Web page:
The Relationship Between Risk and Capital Budgeting

Risks Involved in Capital Budgeting

The process of capital budgeting must take into account the different risks faced by corporations and their managers.

Learning Objectives

Identify the different risks that must be accounted for in the capital budgeting process

Key Takeaways

Key Points

  • Capital budgeting (or investment appraisal) is the planning process used to determine whether an organization’s long-term investments are worth pursuing. The risk that can arise here involves the potential that a chosen action or activity (including the choice of inaction) will lead to a loss.
  • There are numerous kinds of risks to be taken into account when considering capital budgeting. Each of these risks addresses an area in which some sort of volatility could forcibly alter the plan of firm managers.
  • There are different ways to measure and prepare to deal and plan for these risks, including sensitivity analysis, scenario analysis, and break-even analysis among others.

Key Terms

  • capital budgeting: The planning process used to determine whether an organization’s long term investments, such as new machinery, replacement machinery, new plants, new products, and research development projects are worth pursuing.
  • risk: The potential that a chosen action or activity (including the choice of inaction) will lead to a loss (an undesirable outcome).

Capital Budgeting

Capital budgeting (or investment appraisal) is the planning process used to determine whether an organization’s long term investments, such as new machinery, replacement machinery, new plants, new products, and research development projects are worth pursuing. When taking on this planning process, managers must take into account the potential risks of the investment not panning out the way they plan for it to, for any number of reasons. In order to discuss this further, we should look into defining the concept or risk.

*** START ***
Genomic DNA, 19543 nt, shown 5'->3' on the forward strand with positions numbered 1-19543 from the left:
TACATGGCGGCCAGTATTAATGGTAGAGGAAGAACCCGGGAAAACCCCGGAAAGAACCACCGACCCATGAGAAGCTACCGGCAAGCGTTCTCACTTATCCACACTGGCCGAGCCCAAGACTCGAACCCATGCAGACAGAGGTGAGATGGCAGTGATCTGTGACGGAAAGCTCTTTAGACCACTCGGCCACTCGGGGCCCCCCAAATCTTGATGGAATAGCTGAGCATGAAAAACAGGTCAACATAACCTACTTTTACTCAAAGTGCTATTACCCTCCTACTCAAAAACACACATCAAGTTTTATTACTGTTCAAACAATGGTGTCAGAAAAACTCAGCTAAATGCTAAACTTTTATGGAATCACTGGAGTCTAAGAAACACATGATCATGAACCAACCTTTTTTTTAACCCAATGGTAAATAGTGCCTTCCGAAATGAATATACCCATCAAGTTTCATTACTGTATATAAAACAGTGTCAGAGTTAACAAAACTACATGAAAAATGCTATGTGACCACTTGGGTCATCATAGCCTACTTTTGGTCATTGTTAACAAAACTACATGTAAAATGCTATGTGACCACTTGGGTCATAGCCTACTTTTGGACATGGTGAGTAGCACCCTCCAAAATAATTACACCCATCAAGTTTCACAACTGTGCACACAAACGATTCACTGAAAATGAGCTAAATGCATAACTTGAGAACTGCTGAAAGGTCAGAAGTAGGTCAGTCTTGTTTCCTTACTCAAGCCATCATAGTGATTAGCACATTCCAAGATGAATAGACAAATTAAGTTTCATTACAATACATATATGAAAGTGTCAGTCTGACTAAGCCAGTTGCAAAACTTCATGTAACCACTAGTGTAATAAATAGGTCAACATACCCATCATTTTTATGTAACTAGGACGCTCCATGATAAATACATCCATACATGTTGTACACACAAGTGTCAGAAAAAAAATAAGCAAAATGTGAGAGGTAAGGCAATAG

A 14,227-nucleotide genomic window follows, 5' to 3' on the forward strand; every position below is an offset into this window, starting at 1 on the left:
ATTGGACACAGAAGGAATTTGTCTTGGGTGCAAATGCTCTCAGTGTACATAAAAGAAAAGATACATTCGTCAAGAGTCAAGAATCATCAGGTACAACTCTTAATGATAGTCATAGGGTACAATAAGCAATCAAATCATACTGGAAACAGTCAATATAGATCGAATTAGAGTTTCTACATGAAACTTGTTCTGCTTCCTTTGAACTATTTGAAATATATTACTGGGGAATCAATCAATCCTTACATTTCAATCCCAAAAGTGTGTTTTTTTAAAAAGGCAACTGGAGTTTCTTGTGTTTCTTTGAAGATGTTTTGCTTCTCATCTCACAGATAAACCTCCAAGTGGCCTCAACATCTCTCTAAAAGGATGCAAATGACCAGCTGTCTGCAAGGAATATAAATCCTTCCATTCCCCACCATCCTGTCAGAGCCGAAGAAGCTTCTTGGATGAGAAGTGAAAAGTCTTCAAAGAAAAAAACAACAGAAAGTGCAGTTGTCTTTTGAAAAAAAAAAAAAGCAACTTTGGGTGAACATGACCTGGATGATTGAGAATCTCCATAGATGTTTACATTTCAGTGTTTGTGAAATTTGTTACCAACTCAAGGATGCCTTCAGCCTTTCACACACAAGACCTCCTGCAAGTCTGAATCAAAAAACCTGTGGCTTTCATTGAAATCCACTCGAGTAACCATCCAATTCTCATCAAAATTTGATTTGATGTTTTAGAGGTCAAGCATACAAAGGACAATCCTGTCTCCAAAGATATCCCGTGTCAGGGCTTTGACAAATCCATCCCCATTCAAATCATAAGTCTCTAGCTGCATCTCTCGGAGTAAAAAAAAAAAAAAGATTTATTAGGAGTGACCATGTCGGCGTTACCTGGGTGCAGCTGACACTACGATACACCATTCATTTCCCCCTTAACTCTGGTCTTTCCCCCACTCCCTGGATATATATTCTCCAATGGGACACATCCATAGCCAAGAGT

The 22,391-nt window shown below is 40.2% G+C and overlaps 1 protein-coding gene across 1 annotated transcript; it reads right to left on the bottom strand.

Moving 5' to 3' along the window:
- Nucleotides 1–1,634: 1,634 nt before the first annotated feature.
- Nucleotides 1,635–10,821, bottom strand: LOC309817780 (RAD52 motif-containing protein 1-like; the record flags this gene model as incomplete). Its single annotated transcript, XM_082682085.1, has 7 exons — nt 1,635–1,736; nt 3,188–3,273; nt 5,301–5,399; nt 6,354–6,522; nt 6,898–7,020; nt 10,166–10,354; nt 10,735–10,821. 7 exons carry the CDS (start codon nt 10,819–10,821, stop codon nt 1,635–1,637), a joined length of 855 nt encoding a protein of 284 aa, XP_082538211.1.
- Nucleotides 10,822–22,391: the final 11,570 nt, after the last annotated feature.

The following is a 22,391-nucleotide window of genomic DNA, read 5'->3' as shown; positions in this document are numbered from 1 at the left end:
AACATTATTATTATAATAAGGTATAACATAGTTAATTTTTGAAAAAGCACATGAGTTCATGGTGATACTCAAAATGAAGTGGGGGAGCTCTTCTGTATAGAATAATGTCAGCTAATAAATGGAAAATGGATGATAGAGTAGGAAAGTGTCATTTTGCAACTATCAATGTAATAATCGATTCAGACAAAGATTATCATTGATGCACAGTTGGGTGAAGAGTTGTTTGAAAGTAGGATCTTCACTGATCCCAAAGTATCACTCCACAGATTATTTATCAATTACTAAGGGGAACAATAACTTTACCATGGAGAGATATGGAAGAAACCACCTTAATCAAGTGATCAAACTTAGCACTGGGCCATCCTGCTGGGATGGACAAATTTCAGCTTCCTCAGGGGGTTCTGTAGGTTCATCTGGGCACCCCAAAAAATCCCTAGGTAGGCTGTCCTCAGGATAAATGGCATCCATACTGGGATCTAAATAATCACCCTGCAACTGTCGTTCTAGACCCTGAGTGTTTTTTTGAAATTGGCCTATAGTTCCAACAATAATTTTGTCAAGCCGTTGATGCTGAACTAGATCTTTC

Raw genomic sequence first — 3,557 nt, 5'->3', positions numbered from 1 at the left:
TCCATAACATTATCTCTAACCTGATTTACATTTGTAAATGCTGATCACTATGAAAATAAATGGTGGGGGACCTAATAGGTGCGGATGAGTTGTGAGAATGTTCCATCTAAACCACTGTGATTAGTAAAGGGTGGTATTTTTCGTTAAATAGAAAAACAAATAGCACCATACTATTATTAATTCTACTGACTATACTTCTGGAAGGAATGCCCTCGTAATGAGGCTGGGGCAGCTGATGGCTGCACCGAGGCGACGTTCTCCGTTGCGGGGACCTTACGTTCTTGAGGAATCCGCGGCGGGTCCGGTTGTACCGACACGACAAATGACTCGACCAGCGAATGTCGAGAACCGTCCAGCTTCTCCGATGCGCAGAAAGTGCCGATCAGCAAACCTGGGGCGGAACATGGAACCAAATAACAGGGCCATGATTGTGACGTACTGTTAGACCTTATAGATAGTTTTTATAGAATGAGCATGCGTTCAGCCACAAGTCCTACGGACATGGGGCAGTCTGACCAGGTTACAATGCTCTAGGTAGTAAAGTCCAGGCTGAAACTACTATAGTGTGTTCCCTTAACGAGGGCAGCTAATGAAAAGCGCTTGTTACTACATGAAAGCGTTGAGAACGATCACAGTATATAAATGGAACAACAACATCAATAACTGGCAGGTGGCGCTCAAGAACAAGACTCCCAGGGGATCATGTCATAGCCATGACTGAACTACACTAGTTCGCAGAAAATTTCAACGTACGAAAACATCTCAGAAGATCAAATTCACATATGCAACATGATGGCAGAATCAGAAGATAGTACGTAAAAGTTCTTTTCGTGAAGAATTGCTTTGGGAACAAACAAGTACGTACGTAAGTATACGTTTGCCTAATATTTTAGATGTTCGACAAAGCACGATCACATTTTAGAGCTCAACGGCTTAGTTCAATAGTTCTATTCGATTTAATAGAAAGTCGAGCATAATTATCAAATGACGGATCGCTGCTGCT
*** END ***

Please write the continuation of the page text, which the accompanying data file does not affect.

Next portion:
Risk

Risk is the potential that a chosen action or activity (including the choice of inaction) will lead to a loss (an undesirable outcome). The notion implies that a choice having an influence on the outcome exists (or existed). Potential losses themselves may also be called “risks. ”

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Possible Business Risks: This chart represents a list of the possible risks involved in running an organic business. Risks such as these affect sales, which in turn affect the amount of operating leverage a company should utilize.

There are numerous kinds of risks to be taken into account when considering capital budgeting including:

  • corporate risk
  • international risk (including currency risk)
  • industry-specific risk
  • market risk
  • stand-alone risk
  • project-specific risk

Each of these risks addresses an area in which some sort of volatility could forcibly alter the plan of firm managers. For example, market risk involves the risk of losses in position due to movement in market positions.

There are different ways to measure and prepare to deal with risks as well. One such way is to conduct a sensitivity analysis. Sensitivity analysis is the study of how the uncertainty in the output of a model (numerical or otherwise) can be apportioned to different sources of uncertainty in the model input.